The aim of this research was to investigate the importance of biological processes on the sediment characteristics and the morphology of a mudflat in the Westerschelde (The Netherlands). For this purpose, a transect in the Biezelingse Ham mudflat was sampled on a monthly basis. In spring, the muddy part of the mudflat was dominated by a biofilm of microphytobenthos that altered the morphology of the mudflat and resulted in a two- fold increase in sediment stability. The biofilm also bound fine-grained sediment that was deposited. From June onwards, wind generated waves dominated the conditions at the mudflat which resulted in the disappearance of diatom biofilms, and caused a gradual erosion of the mudflat. During this period, meio- and macrofauna densities increased from which it was concluded that the hydrodynamic forces did not have a big impact on these communities. Spatial variations in sediment characteristics, morphology and biology were observed between stations 1 and 2 on the one hand and station 3 on the other. This resulted in different responses to the changing conditions on the mudflat. In general, the results from this field study indicate that sedimentology and biology, interact in a complex manner with the hydrodynamic regime both on a temporal as well as on a spatial scale. [KEYWORDS: estuary; mudflat morphology; extracellular polymeric substances; sediment characteristics; microphytobenthos; hydrodynamics Intertidal cohesive sediments; epipelic diatoms; biogenic stabilization; corophium volutator; benthic diatoms; microphytobenthos; stability; erodibility; sandflat; bacteria]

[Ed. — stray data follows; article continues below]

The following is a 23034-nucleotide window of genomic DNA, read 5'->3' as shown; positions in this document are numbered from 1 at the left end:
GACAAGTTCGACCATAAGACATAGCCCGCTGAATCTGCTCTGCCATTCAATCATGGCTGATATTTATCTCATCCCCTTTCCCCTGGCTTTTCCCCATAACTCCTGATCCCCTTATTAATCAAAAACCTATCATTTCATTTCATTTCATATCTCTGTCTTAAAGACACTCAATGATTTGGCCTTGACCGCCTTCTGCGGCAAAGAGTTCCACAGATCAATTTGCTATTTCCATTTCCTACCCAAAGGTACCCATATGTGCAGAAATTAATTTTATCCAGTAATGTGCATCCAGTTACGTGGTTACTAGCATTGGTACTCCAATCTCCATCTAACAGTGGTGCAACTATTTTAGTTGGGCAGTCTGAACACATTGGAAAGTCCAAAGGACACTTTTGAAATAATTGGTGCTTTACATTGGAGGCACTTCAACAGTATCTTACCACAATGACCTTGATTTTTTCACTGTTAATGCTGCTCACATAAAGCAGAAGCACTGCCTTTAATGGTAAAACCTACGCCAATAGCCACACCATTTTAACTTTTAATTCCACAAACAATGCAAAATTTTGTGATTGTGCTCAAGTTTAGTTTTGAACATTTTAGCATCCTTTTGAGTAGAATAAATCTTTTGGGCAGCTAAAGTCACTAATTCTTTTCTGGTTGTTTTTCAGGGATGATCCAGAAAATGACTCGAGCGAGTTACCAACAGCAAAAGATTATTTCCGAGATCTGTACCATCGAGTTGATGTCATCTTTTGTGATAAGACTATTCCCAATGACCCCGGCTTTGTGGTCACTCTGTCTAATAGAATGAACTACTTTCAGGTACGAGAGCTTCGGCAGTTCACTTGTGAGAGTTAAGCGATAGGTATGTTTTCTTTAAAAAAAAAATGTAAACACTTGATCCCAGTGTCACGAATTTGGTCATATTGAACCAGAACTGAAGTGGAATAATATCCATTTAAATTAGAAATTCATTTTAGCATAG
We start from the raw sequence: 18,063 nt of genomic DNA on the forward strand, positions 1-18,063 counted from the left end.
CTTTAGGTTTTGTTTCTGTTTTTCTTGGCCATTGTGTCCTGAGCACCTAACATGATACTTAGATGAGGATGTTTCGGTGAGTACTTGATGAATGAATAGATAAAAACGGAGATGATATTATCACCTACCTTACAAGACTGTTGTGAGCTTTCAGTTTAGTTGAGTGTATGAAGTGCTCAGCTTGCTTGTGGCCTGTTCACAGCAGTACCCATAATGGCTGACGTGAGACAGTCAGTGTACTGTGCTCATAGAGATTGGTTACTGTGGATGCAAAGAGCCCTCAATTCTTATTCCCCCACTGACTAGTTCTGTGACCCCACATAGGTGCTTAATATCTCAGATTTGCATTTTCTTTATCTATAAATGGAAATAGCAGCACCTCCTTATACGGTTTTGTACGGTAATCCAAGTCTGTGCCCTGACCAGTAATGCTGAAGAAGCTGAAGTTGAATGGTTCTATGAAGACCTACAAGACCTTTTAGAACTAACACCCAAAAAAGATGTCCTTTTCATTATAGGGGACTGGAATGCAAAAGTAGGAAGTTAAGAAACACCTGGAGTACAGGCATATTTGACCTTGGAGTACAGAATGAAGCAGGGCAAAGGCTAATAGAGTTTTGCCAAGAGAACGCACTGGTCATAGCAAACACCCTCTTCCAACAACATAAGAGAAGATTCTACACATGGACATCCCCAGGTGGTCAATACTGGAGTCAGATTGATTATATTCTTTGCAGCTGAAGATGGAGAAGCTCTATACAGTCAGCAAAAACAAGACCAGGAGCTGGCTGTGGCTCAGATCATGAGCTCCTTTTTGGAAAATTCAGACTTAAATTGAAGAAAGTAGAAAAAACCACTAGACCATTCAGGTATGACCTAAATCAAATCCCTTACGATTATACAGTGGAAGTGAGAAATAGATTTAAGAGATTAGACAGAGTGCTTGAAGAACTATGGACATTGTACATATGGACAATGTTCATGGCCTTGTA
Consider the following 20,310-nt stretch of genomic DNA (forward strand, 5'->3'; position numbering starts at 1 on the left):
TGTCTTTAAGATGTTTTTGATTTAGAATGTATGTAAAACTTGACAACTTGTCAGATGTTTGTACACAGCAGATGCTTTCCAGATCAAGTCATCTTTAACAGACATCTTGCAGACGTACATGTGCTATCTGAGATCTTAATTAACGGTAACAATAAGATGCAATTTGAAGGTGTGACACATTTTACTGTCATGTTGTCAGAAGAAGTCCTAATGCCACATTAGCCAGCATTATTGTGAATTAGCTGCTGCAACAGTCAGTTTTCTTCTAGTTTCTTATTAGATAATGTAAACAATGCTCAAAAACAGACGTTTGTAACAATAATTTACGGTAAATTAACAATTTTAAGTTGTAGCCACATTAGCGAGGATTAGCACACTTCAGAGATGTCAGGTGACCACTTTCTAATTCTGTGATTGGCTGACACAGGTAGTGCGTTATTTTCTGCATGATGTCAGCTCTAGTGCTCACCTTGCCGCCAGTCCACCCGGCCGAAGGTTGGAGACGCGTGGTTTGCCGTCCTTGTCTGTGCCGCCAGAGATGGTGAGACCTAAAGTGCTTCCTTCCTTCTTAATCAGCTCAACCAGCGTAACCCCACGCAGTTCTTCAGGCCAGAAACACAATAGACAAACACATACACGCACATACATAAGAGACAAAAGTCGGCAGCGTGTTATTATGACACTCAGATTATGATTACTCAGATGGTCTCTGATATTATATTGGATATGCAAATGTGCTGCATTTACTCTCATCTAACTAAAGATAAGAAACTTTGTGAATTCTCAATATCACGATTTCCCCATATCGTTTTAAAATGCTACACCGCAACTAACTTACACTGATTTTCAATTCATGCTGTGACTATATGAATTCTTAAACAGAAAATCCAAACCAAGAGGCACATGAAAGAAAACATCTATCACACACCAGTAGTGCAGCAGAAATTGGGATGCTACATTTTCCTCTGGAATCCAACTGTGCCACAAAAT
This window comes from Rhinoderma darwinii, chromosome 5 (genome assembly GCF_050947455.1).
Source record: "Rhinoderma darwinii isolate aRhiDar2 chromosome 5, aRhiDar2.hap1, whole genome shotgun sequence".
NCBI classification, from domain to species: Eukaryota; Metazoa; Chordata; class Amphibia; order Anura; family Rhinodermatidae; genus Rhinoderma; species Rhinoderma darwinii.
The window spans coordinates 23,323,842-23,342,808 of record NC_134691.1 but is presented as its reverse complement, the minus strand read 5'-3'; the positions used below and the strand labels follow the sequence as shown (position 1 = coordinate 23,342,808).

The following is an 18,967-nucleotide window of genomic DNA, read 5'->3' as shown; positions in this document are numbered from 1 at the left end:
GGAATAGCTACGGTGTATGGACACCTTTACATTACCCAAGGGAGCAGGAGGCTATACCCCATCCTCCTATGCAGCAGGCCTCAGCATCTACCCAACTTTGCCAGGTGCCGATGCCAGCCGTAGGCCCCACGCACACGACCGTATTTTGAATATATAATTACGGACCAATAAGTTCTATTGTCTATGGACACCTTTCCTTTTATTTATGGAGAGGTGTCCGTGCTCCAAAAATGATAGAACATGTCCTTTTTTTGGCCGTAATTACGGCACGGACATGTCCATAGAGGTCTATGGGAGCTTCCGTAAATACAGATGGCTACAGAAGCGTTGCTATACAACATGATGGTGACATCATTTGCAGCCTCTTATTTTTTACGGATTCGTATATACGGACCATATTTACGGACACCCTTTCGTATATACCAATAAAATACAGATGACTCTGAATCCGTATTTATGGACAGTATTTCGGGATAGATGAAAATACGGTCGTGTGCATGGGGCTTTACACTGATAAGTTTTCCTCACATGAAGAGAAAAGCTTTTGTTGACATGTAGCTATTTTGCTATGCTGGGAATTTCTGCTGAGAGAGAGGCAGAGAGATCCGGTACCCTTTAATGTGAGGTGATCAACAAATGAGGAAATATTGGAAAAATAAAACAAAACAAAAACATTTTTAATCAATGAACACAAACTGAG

Original languageEnglish
JournalContinental Shelf Research
Journal publication date2000

ID: 258052